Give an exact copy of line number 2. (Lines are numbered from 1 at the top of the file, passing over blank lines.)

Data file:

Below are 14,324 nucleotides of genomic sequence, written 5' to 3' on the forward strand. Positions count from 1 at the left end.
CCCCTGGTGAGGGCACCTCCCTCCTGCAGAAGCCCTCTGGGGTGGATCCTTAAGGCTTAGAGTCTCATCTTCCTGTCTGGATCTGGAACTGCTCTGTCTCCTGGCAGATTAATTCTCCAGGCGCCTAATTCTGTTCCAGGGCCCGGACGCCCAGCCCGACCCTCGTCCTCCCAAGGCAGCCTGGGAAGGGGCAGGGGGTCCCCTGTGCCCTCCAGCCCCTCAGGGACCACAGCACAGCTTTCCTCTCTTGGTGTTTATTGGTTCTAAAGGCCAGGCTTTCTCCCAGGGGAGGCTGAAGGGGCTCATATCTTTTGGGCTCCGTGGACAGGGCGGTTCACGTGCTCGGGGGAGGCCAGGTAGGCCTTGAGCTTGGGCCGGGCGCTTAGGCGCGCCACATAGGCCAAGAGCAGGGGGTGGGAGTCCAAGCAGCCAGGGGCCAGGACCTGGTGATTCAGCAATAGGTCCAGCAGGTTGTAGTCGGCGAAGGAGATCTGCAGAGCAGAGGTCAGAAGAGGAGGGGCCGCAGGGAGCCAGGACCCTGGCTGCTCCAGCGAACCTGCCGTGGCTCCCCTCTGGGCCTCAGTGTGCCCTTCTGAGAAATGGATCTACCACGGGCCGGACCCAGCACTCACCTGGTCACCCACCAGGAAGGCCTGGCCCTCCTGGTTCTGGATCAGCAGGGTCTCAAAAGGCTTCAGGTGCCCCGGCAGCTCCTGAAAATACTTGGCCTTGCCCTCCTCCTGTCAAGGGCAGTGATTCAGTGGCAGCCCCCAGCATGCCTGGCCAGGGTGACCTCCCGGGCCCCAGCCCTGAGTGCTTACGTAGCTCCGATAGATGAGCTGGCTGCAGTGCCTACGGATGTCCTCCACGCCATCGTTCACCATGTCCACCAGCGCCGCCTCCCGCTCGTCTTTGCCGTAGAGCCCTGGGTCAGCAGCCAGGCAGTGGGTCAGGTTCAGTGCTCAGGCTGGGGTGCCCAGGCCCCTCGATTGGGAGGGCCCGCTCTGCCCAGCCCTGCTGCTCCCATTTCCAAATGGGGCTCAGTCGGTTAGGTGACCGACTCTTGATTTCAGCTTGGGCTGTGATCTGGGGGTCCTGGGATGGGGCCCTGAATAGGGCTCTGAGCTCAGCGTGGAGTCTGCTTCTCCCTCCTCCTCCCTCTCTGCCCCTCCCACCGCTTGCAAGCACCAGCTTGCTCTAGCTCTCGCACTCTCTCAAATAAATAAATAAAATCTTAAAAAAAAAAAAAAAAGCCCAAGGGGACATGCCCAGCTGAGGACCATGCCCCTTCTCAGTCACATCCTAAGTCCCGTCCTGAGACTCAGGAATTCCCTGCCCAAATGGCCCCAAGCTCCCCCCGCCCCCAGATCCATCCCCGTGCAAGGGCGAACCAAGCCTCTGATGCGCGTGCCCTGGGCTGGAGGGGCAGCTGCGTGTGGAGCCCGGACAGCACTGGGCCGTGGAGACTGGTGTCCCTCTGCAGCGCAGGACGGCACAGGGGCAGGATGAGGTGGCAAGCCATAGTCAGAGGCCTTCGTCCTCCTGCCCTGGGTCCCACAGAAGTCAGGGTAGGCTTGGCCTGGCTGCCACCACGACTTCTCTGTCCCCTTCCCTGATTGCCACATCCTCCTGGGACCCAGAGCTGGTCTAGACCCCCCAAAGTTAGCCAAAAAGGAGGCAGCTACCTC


CCCCTGGTGAGGGCACCTCCCTCCTGCAGAAGCCCTCTGGGGTGGATCCTTAAGGCTTAGAGTCTCATCTTCCTGTCTGGATCTGGAACTGCTCTGTCTCCTGGCAGATTAATTCTCCAGGCGCCTAATTCTGTTCCAGGGCCCGGACGCCCAGCCCGACCCTCGTCCTCCCAAGGCAGCCTGGGAAGGGGCAGGGGGTCCCCTGTGCCCTCCAGCCCCTCAGGGACCACAGCACAGCTTTCCTCTCTTGGTGTTTATTGGTTCTAAAGGCCAGGCTTTCTCCCAGGGGAGGCTGAAGGGGCTCATATCTTTTGGGCTCCGTGGACAGGGCGGTTCACGTGCTCGGGGGAGGCCAGGTAGGCCTTGAGCTTGGGCCGGGCGCTTAGGCGCGCCACATAGGCCAAGAGCAGGGGGTGGGAGTCCAAGCAGCCAGGGGCCAGGACCTGGTGATTCAGCAATAGGTCCAGCAGGTTGTAGTCGGCGAAGGAGATCTGCAGAGCAGAGGTCAGAAGAGGAGGGGCCGCAGGGAGCCAGGACCCTGGCTGCTCCAGCGAACCTGCCGTGGCTCCCCTCTGGGCCTCAGTGTGCCCTTCTGAGAAATGGATCTACCACGGGCCGGACCCAGCACTCACCTGGTCACCCACCAGGAAGGCCTGGCCCTCCTGGTTCTGGATCAGCAGGGTCTCAAAAGGCTTCAGGTGCCCCGGCAGCTCCTGAAAATACTTGGCCTTGCCCTCCTCCTGTCAAGGGCAGTGATTCAGTGGCAGCCCCCAGCATGCCTGGCCAGGGTGACCTCCCGGGCCCCAGCCCTGAGTGCTTACGTAGCTCCGATAGATGAGCTGGCTGCAGTGCCTACGGATGTCCTCCACGCCATCGTTCACCATGTCCACCAGCGCCGCCTCCCGCTCGTCTTTGCCGTAGAGCCCTGGGTCAGCAGCCAGGCAGTGGGTCAGGTTCAGTGCTCAGGCTGGGGTGCCCAGGCCCCTCGATTGGGAGGGCCCGCTCTGCCCAGCCCTGCTGCTCCCATTTCCAAATGGGGCTCAGTCGGTTAGGTGACCGACTCTTGATTTCAGCTTGGGCTGTGATCTGGGGGTCCTGGGATGGGGCCCTGAATAGGGCTCTGAGCTCAGCGTGGAGTCTGCTTCTCCCTCCTCCTCCCTCTCTGCCCCTCCCACCGCTTGCAAGCACCAGCTTGCTCTAGCTCTCGCACTCTCTCAAATAAATAAATAAAATCTTAAAAAAAAAAAAAAAAGCCCAAGGGGACATGCCCAGCTGAGGACCATGCCCCTTCTCAGTCACATCCTAAGTCCCGTCCTGAGACTCAGGAATTCCCTGCCCAAATGGCCCCAAGCTCCCCCCGCCCCCAGATCCATCCCCGTGCAAGGGCGAACCAAGCCTCTGATGCGCGTGCCCTGGGCTGGAGGGGCAGCTGCGTGTGGAGCCCGGACAGCACTGGGCCGTGGAGACTGGTGTCCCTCTGCAGCGCAGGACGGCACAGGGGCAGGATGAGGTGGCAAGCCATAGTCAGAGGCCTTCGTCCTCCTGCCCTGGGTCCCACAGAAGTCAGGGTAGGCTTGGCCTGGCTGCCACCACGACTTCTCTGTCCCCTTCCCTGATTGCCACATCCTCCTGGGACCCAGAGCTGGTCTAGACCCCCCAAAGTTAGCCAAAAAGGAGGCAGCTACCTC